Long Shot for Los Angeles Angels to Reach Playoffs

Halos Still Have Slim Hopes

Yahoo Contributor Network

COMMENTARY | On July 1, we're halfway into the baseball season, give or take, depending on which team we ask. Some teams have played a couple more than half of their games and others have played a couple fewer than half.

The Los Angeles Angels certainly didn't expect to be situated where they are, 39-43, nine games down in the American League West, 7 1/2 down for the second wild card, and needing six straight wins on the road just now to get that close. But a lot of baseball remains and a lot can still happen.

Can the Angels still make it into the playoffs?

We've seen stranger things, neither long ago nor far away. Through June 30 last year, the Oakland Athletics were 37-42, 13 games behind the Texas Rangers in the AL West. Then, the A's played the game about as well as it could be played for the next three months, going 57-26. The Rangers did their part to help. After beating the A's on Sept. 24, they were 91-62, five games up with nine to play. But the Rangers lost seven of their last nine and the A's won eight of their last nine. The last three for each team came against each other in Oakland. The A's won all three and captured the AL West at 94-68.

So, precedent says it's not impossible for the Angels to post a miracle, and it would be a miracle, just as it was a miracle last year for the Athletics. Watching the A's this season, of course, we're less inclined to say their 2012 pennant drive really was so miraculous. They're 48-35, entering July 1 with one of the AL's best records. But even that pace is nine games behind their pace from last July 1 to the end of last season.

Last year's AL wild card teams, Texas and the Baltimore Orioles, each won 93 games. Right now, Baltimore lines up as the second wild card with a pace for 92 wins. So, we can target 92 or 93 wins as the requirement for winning a wild card. Being safe, we'll call it 93. To reach 93 wins, the Angels need to go 54-26. They would have to win just more than two-thirds of their remaining games.

How often does that happen? How often does a team in the major leagues win two-thirds of its games on either side of July 1?

Not very often lately. Before Oakland last year, the most recent team to do it was the New York Yankees in 2009. The Yankees were 59-26 after June 30, finishing with 103 wins and capturing the AL East by eight games. Then, they beat the Minnesota Twins in the divisional round and the Angels for the AL pennant before downing the Philadelphia Phillies in a six-game World Series.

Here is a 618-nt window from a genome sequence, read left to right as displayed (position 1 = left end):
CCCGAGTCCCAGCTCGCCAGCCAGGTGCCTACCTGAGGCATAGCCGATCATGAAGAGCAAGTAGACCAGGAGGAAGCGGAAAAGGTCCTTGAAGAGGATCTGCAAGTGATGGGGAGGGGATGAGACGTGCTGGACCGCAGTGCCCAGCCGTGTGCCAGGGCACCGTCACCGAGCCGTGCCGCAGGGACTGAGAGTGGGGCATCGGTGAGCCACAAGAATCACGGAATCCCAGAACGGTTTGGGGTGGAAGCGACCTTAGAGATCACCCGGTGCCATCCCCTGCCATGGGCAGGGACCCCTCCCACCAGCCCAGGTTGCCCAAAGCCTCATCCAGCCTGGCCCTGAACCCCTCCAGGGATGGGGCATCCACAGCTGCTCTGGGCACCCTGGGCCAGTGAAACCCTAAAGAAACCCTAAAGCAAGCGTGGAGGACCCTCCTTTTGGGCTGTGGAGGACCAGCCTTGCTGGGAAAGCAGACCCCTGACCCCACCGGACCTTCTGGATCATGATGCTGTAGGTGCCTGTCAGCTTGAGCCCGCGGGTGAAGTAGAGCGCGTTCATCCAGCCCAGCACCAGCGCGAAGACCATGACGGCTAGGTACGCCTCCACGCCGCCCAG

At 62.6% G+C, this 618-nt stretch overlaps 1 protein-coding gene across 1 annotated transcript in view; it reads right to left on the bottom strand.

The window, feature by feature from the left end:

The Yankees also did it in 2007, going 56-28 (.667) after June 30 and cruising into the wild card spot. In 2006, the Detroit Tigers were 55-25 (.688) after June 30, easily earning the wild card before advancing to the World Series. In 2005, the Chicago White Sox were 53-24 (.688) before July 1. They went on to win the World Series. In 2004, the St. Louis Cardinals were 59-25 (.702) from July 1 forward before losing the World Series to the Boston Red Sox.

That's the last 10 years. Figure 30 teams, each plays two half-seasons per year, then ten years of that, and we have 600 trials. Add in the 30 first halves from this year, and we have five teams winning two-thirds of their games in either half of a season out of 630 half-seasons since the end of 2002. That's a one-in-126 shot. Less than a one percent chance, by the propensities established across baseball in the last 10-plus seasons.

Then again, on the plus side, we can say that, on average, somebody is doing it every two years.

So, while it's inaccurate to say that the Angels can't do it, it's also desperate to say that they can.

We see a lot to like right now in the Angels. They went on the road last week and swept the Detroit Tigers, who have made two straight trips to the AL Championship Series. Then, they swept the Houston Astros three straight on the road, taking down a nemesis that had beaten them in seven of 10 previous meetings. Josh Hamilton had a nice road trip -- nine-for-21 (.429) with a 1.090 OPS and some nice plays in right field. Joe Blanton has three straight quality starts, and six in his last seven. The Angels could be gathering momentum.

There's a lot to like. But there's one element to thoroughly dislike: the sheer unlikelihood that any team can win at the clip that the Angels need during the second half of their season.

Bill Peterson has covered and written about Major League Baseball for more than 30 years in Minneapolis, Cincinnati, Texas and Los Angeles, where he now lives and writes a baseball blog, Big Leagues in Los Angeles. He is a lifetime member of the Baseball Writers Association of America.

Sign up for Yahoo Fantasy Baseball
View Comments